SAP Admits to Thousands of Illegal Exports of its Software Products to Iran and Enters into Non-Prosecution Agreement with DOJ

First-Ever Voluntary Self-Disclosure of Export Violations Leads to Non-Prosecution Agreement between Global Software Company and Justice Department
April 29, 2021

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WASHINGTON – Software company, SAP SE, headquartered in Walldorf, Germany, has agreed to pay combined penalties of more than $8 million as part of a global resolution with the U.S. Departments of Justice (DOJ), Commerce and Treasury. In voluntary disclosures the company made to the three agencies, SAP acknowledged violations of the Export Administration Regulations and the Iranian Transactions and Sanctions Regulations. As a result of its voluntary disclosure to DOJ, extensive cooperation and strong remediation costing more than $27 million, DOJ’s National Security Division (NSD) and the U.S. Attorney’s Office for the District of Massachusetts entered into a Non-Prosecution Agreement with SAP. Pursuant to that agreement, SAP will disgorge $5.14 million of ill-gotten gain.

“Today’s first-ever resolution pursuant to the Department’s Export Control and Sanctions Enforcement Policy for Business Organizations sends a strong message that businesses must abide by export control and sanctions laws, but that when they violate those laws, there is a clear benefit to coming to the Department before they get caught,” said Assistant Attorney General John C. Demers for the Justice Department’s National Security Division. “SAP will suffer the penalties for its violations of the Iran sanctions, but these would have been far worse had they not disclosed, cooperated, and remediated.  We hope that other businesses, software or otherwise, we heed this lesson.”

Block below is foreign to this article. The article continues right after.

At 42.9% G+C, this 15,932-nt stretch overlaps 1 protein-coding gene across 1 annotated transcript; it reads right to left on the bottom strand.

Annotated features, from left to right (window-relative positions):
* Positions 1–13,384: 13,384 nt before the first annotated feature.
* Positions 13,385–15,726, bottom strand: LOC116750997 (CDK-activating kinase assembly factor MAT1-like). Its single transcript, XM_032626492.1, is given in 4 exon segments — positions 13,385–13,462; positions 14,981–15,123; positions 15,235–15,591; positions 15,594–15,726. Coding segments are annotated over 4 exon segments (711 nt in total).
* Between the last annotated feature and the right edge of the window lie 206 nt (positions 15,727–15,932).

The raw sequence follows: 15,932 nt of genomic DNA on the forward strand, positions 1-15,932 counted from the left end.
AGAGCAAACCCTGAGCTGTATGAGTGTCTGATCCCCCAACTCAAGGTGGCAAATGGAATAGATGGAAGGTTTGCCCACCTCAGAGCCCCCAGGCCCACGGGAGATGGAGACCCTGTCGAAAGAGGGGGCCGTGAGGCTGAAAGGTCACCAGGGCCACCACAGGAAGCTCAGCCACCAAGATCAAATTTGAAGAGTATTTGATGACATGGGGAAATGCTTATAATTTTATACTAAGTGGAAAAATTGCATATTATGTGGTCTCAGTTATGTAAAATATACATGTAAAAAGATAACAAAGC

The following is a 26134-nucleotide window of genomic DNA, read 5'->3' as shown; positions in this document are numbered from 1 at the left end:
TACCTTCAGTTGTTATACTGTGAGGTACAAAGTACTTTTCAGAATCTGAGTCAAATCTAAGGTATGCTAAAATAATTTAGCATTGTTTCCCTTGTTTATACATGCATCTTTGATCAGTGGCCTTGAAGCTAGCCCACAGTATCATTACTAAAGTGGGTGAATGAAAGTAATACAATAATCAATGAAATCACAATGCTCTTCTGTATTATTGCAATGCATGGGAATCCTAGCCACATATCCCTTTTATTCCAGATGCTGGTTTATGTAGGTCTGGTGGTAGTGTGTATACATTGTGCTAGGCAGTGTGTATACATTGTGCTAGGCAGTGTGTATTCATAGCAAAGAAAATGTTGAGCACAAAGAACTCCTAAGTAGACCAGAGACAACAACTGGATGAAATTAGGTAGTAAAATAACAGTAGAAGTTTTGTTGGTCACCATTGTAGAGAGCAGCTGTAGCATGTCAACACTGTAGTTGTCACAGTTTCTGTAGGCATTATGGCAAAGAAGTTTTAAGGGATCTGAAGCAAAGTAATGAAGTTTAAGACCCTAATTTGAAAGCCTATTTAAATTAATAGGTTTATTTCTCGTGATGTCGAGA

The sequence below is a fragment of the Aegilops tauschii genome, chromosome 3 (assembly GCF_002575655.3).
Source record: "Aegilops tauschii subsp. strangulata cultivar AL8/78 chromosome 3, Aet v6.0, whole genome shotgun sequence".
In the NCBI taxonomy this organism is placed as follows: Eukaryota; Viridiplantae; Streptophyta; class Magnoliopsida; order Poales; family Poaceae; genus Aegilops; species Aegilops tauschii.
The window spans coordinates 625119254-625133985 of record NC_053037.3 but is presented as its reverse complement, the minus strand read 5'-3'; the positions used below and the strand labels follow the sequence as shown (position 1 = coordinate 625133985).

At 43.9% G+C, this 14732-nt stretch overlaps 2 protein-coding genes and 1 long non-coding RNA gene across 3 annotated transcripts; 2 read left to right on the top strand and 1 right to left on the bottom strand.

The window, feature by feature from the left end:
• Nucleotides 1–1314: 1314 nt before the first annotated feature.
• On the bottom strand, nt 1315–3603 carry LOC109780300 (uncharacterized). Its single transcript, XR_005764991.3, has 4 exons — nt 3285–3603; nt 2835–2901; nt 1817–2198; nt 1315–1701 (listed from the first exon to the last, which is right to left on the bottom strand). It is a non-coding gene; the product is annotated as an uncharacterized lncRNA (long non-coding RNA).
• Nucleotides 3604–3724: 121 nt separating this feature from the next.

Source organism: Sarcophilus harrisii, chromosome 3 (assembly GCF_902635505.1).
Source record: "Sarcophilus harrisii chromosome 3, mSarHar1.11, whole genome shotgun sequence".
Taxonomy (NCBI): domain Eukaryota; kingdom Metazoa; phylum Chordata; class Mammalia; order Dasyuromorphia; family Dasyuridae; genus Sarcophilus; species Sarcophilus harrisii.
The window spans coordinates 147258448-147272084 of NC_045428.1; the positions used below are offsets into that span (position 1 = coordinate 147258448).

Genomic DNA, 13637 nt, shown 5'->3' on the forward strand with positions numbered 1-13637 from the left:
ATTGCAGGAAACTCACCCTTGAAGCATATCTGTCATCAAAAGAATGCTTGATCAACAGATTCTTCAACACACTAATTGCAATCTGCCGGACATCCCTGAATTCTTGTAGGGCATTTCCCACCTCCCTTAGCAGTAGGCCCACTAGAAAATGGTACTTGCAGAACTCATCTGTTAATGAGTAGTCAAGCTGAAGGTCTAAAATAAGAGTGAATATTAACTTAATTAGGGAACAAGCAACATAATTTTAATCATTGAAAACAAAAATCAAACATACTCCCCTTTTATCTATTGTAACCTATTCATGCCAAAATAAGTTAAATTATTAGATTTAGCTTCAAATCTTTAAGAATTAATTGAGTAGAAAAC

“Today, SAP has admitted to thousands of export violations spanning six years that violated the U.S. embargo against Iran and endangered the national security of the United States,” said Acting U.S. Attorney Nathaniel Mendell for the District of Massachusetts. “This settlement should serve as a strong deterrent message to others that the release of software and sale of product and services on the internet are subject to U.S. export laws and regulations.”    

“This action demonstrates that the Office of Export Enforcement will continue to leverage our unique authorities to enforce our nation’s export control laws and to deter new violations. Violators of the EAR will be held accountable through criminal or civil penalties, or both when appropriate,” said Special Agent in Charge William Higgins for the Commerce Department’s Office of Export Enforcement, Boston Field Office. “These laws are designed to protect U.S. Foreign Policy and National Security and will be vigorously investigated.”

“By supplying Iran with millions of dollars’ worth of illegally exported software and services, SAP circumvented U.S. economic sanctions against Iran—pressure that is intended to end Iran’s malign behavior. However, it was SAP that first uncovered and reported this sanctions violation, and we would like to thank them for working hard to enhance their compliance program to prevent future violations,” said Special Agent in Charge Joseph R. Bonavolonta for the FBI’s Boston Division. “Let this case be a lesson to others that it’s better to self-report and own up to one’s mistakes than undermine U.S. foreign policy and adversely affect our national security.”

“Among HSI’s priorities is the commitment to ensuring that sensitive U.S. products, to include software, are not illegally exported to embargoed destinations, such as Iran,” said Acting Special Agent in Charge William S. Walker for Homeland Security Investigations, Boston. “It will continue to be incumbent upon U.S. companies to guarantee that foreign subsidiaries dealing in their products remain in compliance with U.S. sanctions and export control regulations. HSI will continue to coordinate with our law enforcement partners to safeguard sensitive technologies produced in the United States from ending up in the hands of our adversaries.”

Beginning in approximately January 2010 through approximately September 2017, SAP, without a license, willfully exported, or caused the export, of its products to Iranian users. SAP’s violations occurred in two principle ways.